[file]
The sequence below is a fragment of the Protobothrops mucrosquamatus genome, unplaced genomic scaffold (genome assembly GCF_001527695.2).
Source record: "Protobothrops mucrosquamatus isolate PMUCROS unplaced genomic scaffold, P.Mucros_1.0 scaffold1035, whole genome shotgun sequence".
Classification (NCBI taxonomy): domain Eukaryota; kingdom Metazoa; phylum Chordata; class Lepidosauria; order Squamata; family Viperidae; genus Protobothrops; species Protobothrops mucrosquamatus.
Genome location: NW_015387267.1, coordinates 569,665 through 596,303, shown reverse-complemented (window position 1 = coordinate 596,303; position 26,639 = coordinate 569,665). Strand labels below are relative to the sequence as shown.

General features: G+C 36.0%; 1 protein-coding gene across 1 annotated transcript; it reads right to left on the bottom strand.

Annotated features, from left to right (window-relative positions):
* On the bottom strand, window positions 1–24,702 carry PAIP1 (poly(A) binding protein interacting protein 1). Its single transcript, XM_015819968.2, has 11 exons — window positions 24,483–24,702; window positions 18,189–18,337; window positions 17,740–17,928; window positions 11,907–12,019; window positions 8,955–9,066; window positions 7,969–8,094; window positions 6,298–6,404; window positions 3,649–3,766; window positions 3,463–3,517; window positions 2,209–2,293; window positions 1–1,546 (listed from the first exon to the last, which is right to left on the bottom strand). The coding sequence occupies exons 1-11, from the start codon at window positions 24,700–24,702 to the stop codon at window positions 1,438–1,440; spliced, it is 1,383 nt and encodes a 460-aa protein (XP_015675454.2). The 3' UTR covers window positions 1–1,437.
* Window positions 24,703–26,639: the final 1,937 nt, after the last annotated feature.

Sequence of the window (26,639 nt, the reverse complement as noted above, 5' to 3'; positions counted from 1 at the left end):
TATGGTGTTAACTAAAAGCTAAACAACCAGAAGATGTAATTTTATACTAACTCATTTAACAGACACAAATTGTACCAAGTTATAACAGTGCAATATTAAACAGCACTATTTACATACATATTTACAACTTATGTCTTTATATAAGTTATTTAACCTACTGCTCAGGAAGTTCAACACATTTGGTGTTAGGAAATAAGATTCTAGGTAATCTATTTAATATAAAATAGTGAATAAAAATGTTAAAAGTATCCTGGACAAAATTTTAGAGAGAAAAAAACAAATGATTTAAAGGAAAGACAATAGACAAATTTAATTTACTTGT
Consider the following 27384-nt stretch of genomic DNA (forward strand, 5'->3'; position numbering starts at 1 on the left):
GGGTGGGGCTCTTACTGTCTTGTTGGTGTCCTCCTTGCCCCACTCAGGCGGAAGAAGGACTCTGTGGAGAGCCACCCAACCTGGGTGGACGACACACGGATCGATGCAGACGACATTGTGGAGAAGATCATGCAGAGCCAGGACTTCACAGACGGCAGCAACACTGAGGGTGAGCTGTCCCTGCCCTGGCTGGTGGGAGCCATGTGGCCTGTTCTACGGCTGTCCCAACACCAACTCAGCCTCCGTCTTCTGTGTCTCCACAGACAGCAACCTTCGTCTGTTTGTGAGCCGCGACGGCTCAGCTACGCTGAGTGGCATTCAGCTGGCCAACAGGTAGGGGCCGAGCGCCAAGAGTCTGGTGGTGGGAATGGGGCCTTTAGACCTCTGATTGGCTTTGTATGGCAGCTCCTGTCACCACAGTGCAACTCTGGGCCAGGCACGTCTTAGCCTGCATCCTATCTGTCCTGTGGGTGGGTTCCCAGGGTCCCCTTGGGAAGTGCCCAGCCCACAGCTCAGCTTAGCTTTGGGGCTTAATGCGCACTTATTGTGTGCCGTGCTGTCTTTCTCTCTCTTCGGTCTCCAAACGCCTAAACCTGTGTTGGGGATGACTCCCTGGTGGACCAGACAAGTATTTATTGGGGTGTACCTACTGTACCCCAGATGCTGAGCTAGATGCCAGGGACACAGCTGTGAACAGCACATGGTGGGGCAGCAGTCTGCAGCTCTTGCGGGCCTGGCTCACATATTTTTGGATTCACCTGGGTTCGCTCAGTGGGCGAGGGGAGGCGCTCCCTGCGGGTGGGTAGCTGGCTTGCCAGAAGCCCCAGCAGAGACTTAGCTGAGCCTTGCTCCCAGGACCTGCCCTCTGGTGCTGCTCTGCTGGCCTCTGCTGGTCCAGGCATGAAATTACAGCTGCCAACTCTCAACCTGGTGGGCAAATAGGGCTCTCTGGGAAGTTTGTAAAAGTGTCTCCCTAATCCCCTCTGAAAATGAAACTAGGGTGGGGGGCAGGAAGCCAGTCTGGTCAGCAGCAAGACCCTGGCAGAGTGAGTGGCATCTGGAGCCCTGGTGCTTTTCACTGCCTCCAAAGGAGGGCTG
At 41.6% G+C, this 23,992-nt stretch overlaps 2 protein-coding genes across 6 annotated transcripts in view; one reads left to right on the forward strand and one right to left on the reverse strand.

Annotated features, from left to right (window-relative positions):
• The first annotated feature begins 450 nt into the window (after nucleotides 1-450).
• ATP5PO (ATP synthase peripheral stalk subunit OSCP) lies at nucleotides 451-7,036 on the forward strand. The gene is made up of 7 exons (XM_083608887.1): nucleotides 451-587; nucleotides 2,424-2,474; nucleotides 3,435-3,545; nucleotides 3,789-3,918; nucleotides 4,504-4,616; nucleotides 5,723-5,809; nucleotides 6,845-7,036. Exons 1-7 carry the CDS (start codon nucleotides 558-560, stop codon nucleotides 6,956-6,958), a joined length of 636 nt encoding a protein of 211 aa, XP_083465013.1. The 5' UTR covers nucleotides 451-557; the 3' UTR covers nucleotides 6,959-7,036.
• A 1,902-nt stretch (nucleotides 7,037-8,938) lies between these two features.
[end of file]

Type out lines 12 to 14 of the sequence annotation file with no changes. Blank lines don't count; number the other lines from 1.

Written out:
GGGTGGGGCTCTTACTGTCTTGTTGGTGTCCTCCTTGCCCCACTCAGGCGGAAGAAGGACTCTGTGGAGAGCCACCCAACCTGGGTGGACGACACACGGATCGATGCAGACGACATTGTGGAGAAGATCATGCAGAGCCAGGACTTCACAGACGGCAGCAACACTGAGGGTGAGCTGTCCCTGCCCTGGCTGGTGGGAGCCATGTGGCCTGTTCTACGGCTGTCCCAACACCAACTCAGCCTCCGTCTTCTGTGTCTCCACAGACAGCAACCTTCGTCTGTTTGTGAGCCGCGACGGCTCAGCTACGCTGAGTGGCATTCAGCTGGCCAACAGGTAGGGGCCGAGCGCCAAGAGTCTGGTGGTGGGAATGGGGCCTTTAGACCTCTGATTGGCTTTGTATGGCAGCTCCTGTCACCACAGTGCAACTCTGGGCCAGGCACGTCTTAGCCTGCATCCTATCTGTCCTGTGGGTGGGTTCCCAGGGTCCCCTTGGGAAGTGCCCAGCCCACAGCTCAGCTTAGCTTTGGGGCTTAATGCGCACTTATTGTGTGCCGTGCTGTCTTTCTCTCTCTTCGGTCTCCAAACGCCTAAACCTGTGTTGGGGATGACTCCCTGGTGGACCAGACAAGTATTTATTGGGGTGTACCTACTGTACCCCAGATGCTGAGCTAGATGCCAGGGACACAGCTGTGAACAGCACATGGTGGGGCAGCAGTCTGCAGCTCTTGCGGGCCTGGCTCACATATTTTTGGATTCACCTGGGTTCGCTCAGTGGGCGAGGGGAGGCGCTCCCTGCGGGTGGGTAGCTGGCTTGCCAGAAGCCCCAGCAGAGACTTAGCTGAGCCTTGCTCCCAGGACCTGCCCTCTGGTGCTGCTCTGCTGGCCTCTGCTGGTCCAGGCATGAAATTACAGCTGCCAACTCTCAACCTGGTGGGCAAATAGGGCTCTCTGGGAAGTTTGTAAAAGTGTCTCCCTAATCCCCTCTGAAAATGAAACTAGGGTGGGGGGCAGGAAGCCAGTCTGGTCAGCAGCAAGACCCTGGCAGAGTGAGTGGCATCTGGAGCCCTGGTGCTTTTCACTGCCTCCAAAGGAGGGCTG
At 41.6% G+C, this 23,992-nt stretch overlaps 2 protein-coding genes across 6 annotated transcripts in view; one reads left to right on the forward strand and one right to left on the reverse strand.

Annotated features, from left to right (window-relative positions):